Incorporating Polygenic Risk Scores and Nongenetic Risk Factors for Breast Cancer Risk Prediction Among Asian Women

JAMA Netw Open. 2022 Mar 1;5(3):e2149030. doi: 10.1001/jamanetworkopen.2021.49030.


Importance: Polygenic risk scores (PRSs) have shown promise in breast cancer risk prediction; however, limited studies have been conducted among Asian women.

Objective: To develop breast cancer risk prediction models for Asian women incorporating PRSs and nongenetic risk factors.

Design, setting, and participants: This diagnostic study included women of Asian ancestry from the Asia Breast Cancer Consortium. PRSs were developed using data from genomewide association studies (GWASs) of breast cancer conducted among 123 041 women with Asian ancestry (including 18 650 women with breast cancer) using 3 approaches: (1) reported PRS for women with European ancestry; (2) breast cancer-associated single-nucleotide variations (SNVs) identified by fine-mapping of GWAS-identified risk loci; and (3) genomewide risk prediction algorithms. A nongenetic risk score (NGRS) was built, including 7 well-established nongenetic risk factors, using data of 416 case participants and 1558 control participants from a prospective cohort study. PRSs were initially validated in an independent data set including 1426 case participants and 1323 control participants and further evaluated, along with the NGRS, in the second data set including 368 case participants and 736 control participants nested within a prospective cohort study.

Main outcomes and measures: Logistic regression was used to examine associations of risk scores with breast cancer risk to estimate odds ratios (ORs) with 95% CIs and area under the receiver operating characteristic curve (AUC).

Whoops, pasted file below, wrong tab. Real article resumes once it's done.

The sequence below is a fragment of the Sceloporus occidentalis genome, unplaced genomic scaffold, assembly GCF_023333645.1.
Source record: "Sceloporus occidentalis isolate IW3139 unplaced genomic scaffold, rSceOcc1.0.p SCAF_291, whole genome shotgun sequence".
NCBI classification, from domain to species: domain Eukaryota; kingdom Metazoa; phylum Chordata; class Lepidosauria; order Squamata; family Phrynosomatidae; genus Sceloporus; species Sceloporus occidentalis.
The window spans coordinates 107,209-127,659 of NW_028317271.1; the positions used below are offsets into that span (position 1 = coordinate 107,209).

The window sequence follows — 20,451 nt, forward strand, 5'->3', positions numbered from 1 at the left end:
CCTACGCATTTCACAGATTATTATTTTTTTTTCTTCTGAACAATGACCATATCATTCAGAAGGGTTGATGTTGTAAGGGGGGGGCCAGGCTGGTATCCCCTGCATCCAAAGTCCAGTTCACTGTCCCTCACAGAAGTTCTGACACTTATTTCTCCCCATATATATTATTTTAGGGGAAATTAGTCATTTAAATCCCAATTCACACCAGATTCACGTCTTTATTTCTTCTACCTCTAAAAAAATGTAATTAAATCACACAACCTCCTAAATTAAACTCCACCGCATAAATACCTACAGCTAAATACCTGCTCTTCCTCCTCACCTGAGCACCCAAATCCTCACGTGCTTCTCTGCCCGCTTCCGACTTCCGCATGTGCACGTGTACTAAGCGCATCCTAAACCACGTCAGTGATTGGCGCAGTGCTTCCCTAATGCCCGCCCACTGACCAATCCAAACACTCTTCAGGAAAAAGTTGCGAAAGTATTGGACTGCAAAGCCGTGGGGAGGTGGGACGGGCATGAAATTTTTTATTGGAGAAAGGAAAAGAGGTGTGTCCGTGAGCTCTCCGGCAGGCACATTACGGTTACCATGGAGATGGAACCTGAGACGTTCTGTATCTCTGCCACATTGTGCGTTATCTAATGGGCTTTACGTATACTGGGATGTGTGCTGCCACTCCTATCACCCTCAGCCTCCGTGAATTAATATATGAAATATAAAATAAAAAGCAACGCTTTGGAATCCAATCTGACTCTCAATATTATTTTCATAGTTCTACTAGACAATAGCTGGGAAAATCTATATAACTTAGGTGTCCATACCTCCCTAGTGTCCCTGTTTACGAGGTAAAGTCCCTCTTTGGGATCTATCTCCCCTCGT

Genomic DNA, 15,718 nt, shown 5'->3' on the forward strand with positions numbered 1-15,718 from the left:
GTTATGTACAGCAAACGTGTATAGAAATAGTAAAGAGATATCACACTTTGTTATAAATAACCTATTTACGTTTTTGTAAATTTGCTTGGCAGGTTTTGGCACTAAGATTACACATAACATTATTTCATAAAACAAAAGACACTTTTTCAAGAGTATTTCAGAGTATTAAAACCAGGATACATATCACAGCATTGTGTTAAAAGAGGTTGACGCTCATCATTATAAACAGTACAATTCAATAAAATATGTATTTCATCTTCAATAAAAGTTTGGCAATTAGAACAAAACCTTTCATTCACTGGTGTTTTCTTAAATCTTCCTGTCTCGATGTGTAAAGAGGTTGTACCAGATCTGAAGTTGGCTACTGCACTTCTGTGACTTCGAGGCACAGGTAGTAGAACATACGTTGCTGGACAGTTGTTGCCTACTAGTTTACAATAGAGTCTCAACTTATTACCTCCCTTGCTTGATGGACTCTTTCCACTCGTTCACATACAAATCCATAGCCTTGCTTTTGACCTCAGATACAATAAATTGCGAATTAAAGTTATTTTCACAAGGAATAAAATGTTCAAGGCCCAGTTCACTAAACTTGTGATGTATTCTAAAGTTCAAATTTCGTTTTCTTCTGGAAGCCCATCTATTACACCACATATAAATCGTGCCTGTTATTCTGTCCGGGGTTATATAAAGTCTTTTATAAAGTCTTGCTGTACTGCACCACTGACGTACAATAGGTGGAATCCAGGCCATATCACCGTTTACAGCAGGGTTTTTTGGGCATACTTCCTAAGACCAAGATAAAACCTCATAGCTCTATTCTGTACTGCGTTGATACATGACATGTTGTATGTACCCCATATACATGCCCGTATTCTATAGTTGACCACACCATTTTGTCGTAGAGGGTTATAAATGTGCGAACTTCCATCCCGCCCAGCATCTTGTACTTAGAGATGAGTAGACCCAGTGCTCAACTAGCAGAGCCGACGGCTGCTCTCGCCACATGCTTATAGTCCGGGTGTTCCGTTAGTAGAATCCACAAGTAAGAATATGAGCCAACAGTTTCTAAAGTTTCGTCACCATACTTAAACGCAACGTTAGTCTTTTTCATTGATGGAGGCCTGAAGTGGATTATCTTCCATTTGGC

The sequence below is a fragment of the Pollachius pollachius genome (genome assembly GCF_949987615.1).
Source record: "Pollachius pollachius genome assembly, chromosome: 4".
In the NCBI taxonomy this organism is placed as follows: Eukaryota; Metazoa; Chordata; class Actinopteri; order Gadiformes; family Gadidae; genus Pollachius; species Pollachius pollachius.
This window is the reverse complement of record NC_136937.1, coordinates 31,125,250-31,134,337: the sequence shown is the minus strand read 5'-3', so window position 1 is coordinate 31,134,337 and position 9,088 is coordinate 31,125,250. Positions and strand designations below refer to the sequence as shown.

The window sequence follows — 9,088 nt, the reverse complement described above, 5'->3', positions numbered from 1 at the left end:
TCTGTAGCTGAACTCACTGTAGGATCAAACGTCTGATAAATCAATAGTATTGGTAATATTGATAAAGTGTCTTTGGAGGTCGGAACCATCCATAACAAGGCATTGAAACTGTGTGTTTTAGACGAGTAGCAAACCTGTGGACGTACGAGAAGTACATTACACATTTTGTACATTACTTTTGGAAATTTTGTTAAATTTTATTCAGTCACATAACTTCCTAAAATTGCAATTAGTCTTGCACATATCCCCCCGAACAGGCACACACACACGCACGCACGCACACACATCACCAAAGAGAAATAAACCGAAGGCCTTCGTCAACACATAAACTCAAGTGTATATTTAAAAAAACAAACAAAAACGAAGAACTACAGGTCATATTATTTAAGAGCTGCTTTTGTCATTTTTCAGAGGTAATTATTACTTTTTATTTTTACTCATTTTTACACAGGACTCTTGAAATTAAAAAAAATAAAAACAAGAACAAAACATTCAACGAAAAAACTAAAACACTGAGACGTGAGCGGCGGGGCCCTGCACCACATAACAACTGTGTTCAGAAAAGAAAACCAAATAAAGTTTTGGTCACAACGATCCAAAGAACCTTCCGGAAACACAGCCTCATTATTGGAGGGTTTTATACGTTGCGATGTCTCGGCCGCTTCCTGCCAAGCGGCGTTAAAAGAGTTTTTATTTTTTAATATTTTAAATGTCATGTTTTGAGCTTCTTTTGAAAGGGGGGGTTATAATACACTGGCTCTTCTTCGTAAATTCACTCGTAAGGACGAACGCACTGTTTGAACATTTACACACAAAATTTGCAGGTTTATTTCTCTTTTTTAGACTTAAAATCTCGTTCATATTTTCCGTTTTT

Results: A total of 126 894 women of Asian ancestry were included; 20 444 (16.1%) had breast cancer. The mean (SD) age ranged from 49.1 (10.8) to 54.4 (10.4) years for case participants and 50.6 (9.5) to 54.0 (7.4) years for control participants among studies that provided demographic characteristics. In the prospective cohort, a PRS with 111 SNVs developed using the fine-mapping approach (PRS111) showed a prediction performance comparable with a genomewide PRS that included more than 855 000 SNVs. The OR per SD increase of PRS111 score was 1.67 (95% CI, 1.46-1.92), with an AUC of 0.639 (95% CI, 0.604-0.674). The NGRS had a limited predictive ability (AUC, 0.565; 95% CI, 0.529-0.601). Compared with the average risk group (40th-60th percentile), women in the top 5% of PRS111 and NGRS were at a 3.84-fold (95% CI, 2.30-6.46) and 2.10-fold (95% CI, 1.22-3.62) higher risk of breast cancer, respectively. The prediction model including both PRS111 and NGRS achieved the highest prediction accuracy (AUC, 0.648; 95% CI, 0.613-0.682).

Conclusions and relevance: In this study, PRSs derived using breast cancer risk-associated SNVs had similar predictive performance in Asian and European women. Including nongenetic risk factors in models further improved prediction accuracy. These findings support the utility of these models in developing personalized screening and prevention strategies.

Publication types

  • Research Support, N.I.H., Extramural
  • Research Support, Non-U.S. Gov't

MeSH terms

  • Asian People / genetics
  • Breast Neoplasms* / diagnosis
  • Breast Neoplasms* / epidemiology
  • Breast Neoplasms* / genetics
  • Female
  • Genetic Predisposition to Disease
  • Humans
  • Middle Aged
  • Prospective Studies
  • Risk Factors